A scaphoid fracture refers to a fracture of the wrist—specifically the bone shaped like a boat, which is why it is often called a “ship” fracture. A fracture of this bone can result from falling on an outstretched arm, sustaining a direct blow to the wrist or receiving a severe twist of the wrist.
A scaphoid fracture is commonly missed, which can lead to long-term weakness and a poor hand grip. For this reason, it is important to receive early diagnosis, treatment and physical therapy.
If you initially suspect a broken wrist, see a physician immediately for an x-ray to assess whether your scaphoid bone is involved. Treatment depends on the location, fracture type and fracture location in the bone. Because the scaphoid bone has an unusual shape, blood supply can be obstructed, thus slowing down the healing process. For those patients who suffer from delayed or poor healing, surgical intervention may be needed to ensure bone fusion.
If you undergo surgery, your wrist will be placed in a cast and then in a splint for several weeks afterwards to hold the bones in place as they heal. Once your cast has been removed, it is important that regular physical therapy be performed on a gradual basis, to enable you to slowly return to previous physical activities. For some people, this process may take one month while for others it may last longer.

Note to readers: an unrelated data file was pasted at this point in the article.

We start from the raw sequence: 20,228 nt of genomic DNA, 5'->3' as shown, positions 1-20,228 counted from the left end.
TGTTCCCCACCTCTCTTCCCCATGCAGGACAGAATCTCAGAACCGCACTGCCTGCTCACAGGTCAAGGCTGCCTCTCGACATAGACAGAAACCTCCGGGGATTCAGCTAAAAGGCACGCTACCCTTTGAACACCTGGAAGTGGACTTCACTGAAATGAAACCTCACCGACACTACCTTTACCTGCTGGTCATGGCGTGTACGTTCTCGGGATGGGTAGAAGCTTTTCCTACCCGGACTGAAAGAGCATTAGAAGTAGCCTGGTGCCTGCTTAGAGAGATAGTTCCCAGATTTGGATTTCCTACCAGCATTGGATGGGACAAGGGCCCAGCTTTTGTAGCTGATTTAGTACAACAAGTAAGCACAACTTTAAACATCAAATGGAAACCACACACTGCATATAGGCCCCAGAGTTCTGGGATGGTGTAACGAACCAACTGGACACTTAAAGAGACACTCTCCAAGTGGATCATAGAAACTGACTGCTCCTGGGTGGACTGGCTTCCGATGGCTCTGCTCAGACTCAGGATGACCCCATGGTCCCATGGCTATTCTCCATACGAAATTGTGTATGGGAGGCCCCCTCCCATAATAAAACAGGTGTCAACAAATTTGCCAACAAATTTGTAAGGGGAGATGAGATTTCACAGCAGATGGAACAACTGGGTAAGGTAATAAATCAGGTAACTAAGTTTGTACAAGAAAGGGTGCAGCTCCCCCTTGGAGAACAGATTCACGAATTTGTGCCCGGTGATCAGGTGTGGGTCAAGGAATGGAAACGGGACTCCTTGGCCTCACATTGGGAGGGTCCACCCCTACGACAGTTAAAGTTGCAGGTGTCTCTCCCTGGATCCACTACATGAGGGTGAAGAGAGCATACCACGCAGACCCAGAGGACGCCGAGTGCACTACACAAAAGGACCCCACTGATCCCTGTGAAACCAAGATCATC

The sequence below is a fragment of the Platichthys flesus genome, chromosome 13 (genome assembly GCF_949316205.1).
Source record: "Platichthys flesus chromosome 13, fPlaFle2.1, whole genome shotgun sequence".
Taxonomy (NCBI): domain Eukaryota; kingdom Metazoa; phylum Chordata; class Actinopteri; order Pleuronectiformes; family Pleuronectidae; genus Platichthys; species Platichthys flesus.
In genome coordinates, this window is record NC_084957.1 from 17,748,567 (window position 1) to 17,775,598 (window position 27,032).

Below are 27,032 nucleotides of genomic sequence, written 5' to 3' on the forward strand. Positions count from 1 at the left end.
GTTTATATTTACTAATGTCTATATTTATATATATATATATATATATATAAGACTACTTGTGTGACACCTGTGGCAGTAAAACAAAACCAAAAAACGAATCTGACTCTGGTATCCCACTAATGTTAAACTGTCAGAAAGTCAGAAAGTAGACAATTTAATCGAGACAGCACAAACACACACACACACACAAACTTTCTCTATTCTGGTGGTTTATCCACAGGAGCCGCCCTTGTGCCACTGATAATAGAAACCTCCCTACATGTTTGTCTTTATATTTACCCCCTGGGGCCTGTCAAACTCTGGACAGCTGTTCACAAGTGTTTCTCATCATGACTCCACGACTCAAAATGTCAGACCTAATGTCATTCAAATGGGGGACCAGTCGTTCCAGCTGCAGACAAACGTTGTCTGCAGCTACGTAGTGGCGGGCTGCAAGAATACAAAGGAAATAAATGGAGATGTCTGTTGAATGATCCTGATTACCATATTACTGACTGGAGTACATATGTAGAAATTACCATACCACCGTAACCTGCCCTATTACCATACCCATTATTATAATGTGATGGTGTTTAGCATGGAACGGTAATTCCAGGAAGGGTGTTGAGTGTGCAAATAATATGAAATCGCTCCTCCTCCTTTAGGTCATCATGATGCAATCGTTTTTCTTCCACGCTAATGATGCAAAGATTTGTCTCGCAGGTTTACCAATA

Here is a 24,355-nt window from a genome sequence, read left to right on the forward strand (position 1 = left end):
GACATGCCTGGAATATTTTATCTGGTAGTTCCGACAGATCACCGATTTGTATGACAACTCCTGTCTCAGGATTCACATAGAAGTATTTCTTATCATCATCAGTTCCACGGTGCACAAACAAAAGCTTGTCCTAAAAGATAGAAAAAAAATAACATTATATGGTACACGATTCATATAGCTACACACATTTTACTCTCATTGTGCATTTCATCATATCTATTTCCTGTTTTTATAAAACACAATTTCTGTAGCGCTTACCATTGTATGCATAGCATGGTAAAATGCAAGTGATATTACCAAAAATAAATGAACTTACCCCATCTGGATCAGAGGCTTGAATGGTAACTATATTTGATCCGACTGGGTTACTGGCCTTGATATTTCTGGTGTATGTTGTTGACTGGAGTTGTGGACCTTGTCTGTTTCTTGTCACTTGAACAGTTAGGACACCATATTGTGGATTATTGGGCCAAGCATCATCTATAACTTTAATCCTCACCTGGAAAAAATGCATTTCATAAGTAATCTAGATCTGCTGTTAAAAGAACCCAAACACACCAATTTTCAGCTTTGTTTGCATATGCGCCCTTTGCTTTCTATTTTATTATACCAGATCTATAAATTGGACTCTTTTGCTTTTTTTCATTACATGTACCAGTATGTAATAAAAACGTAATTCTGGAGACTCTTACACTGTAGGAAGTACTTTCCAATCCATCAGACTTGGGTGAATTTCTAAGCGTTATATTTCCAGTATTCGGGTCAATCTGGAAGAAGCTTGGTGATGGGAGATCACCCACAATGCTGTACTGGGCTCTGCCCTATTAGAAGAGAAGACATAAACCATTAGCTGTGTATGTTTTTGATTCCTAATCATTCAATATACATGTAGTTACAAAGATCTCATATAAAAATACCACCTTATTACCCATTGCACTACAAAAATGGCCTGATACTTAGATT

Physical therapy facilitates recovery from a scaphoid fracture through exercises that promote stability, along with stretching and strengthening. These exercises will help to
- improve your range of motion
- reduce stiffness from immobilization after surgery
- build strength
- increase coordination